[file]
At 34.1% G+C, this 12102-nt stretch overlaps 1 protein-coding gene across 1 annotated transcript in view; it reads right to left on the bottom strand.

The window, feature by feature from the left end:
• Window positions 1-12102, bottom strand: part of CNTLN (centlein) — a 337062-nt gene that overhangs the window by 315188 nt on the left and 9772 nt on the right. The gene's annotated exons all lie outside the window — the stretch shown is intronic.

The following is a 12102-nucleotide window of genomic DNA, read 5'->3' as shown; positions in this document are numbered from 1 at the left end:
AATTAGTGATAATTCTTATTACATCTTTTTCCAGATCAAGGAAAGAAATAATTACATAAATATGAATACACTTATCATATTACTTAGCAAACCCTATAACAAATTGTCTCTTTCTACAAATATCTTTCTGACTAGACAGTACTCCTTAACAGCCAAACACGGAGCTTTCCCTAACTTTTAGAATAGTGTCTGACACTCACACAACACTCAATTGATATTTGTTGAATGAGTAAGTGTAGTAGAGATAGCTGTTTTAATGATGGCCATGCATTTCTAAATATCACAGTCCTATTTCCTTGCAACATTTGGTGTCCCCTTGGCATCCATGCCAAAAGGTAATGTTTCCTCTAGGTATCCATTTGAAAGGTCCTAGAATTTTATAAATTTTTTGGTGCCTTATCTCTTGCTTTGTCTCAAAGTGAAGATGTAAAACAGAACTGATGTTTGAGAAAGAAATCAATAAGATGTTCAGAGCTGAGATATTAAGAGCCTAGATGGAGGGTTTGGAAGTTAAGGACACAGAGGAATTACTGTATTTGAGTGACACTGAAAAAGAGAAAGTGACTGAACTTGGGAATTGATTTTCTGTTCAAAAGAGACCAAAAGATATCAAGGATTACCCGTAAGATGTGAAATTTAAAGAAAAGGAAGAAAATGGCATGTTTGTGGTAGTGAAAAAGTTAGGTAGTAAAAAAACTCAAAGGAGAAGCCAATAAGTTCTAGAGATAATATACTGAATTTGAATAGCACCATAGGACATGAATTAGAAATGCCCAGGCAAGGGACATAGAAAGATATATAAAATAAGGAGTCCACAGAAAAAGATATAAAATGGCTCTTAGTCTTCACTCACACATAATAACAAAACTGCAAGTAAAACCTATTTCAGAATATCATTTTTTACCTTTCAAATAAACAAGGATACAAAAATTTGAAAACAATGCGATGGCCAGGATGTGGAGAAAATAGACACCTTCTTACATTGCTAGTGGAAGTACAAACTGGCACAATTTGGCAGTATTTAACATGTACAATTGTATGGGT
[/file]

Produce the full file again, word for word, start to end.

At 34.1% G+C, this 12102-nt stretch overlaps 1 protein-coding gene across 1 annotated transcript in view; it reads right to left on the bottom strand.

The window, feature by feature from the left end:
• Window positions 1-12102, bottom strand: part of CNTLN (centlein) — a 337062-nt gene that overhangs the window by 315188 nt on the left and 9772 nt on the right. The gene's annotated exons all lie outside the window — the stretch shown is intronic.

The following is a 12102-nucleotide window of genomic DNA, read 5'->3' as shown; positions in this document are numbered from 1 at the left end:
AATTAGTGATAATTCTTATTACATCTTTTTCCAGATCAAGGAAAGAAATAATTACATAAATATGAATACACTTATCATATTACTTAGCAAACCCTATAACAAATTGTCTCTTTCTACAAATATCTTTCTGACTAGACAGTACTCCTTAACAGCCAAACACGGAGCTTTCCCTAACTTTTAGAATAGTGTCTGACACTCACACAACACTCAATTGATATTTGTTGAATGAGTAAGTGTAGTAGAGATAGCTGTTTTAATGATGGCCATGCATTTCTAAATATCACAGTCCTATTTCCTTGCAACATTTGGTGTCCCCTTGGCATCCATGCCAAAAGGTAATGTTTCCTCTAGGTATCCATTTGAAAGGTCCTAGAATTTTATAAATTTTTTGGTGCCTTATCTCTTGCTTTGTCTCAAAGTGAAGATGTAAAACAGAACTGATGTTTGAGAAAGAAATCAATAAGATGTTCAGAGCTGAGATATTAAGAGCCTAGATGGAGGGTTTGGAAGTTAAGGACACAGAGGAATTACTGTATTTGAGTGACACTGAAAAAGAGAAAGTGACTGAACTTGGGAATTGATTTTCTGTTCAAAAGAGACCAAAAGATATCAAGGATTACCCGTAAGATGTGAAATTTAAAGAAAAGGAAGAAAATGGCATGTTTGTGGTAGTGAAAAAGTTAGGTAGTAAAAAAACTCAAAGGAGAAGCCAATAAGTTCTAGAGATAATATACTGAATTTGAATAGCACCATAGGACATGAATTAGAAATGCCCAGGCAAGGGACATAGAAAGATATATAAAATAAGGAGTCCACAGAAAAAGATATAAAATGGCTCTTAGTCTTCACTCACACATAATAACAAAACTGCAAGTAAAACCTATTTCAGAATATCATTTTTTACCTTTCAAATAAACAAGGATACAAAAATTTGAAAACAATGCGATGGCCAGGATGTGGAGAAAATAGACACCTTCTTACATTGCTAGTGGAAGTACAAACTGGCACAATTTGGCAGTATTTAACATGTACAATTGTATGGGT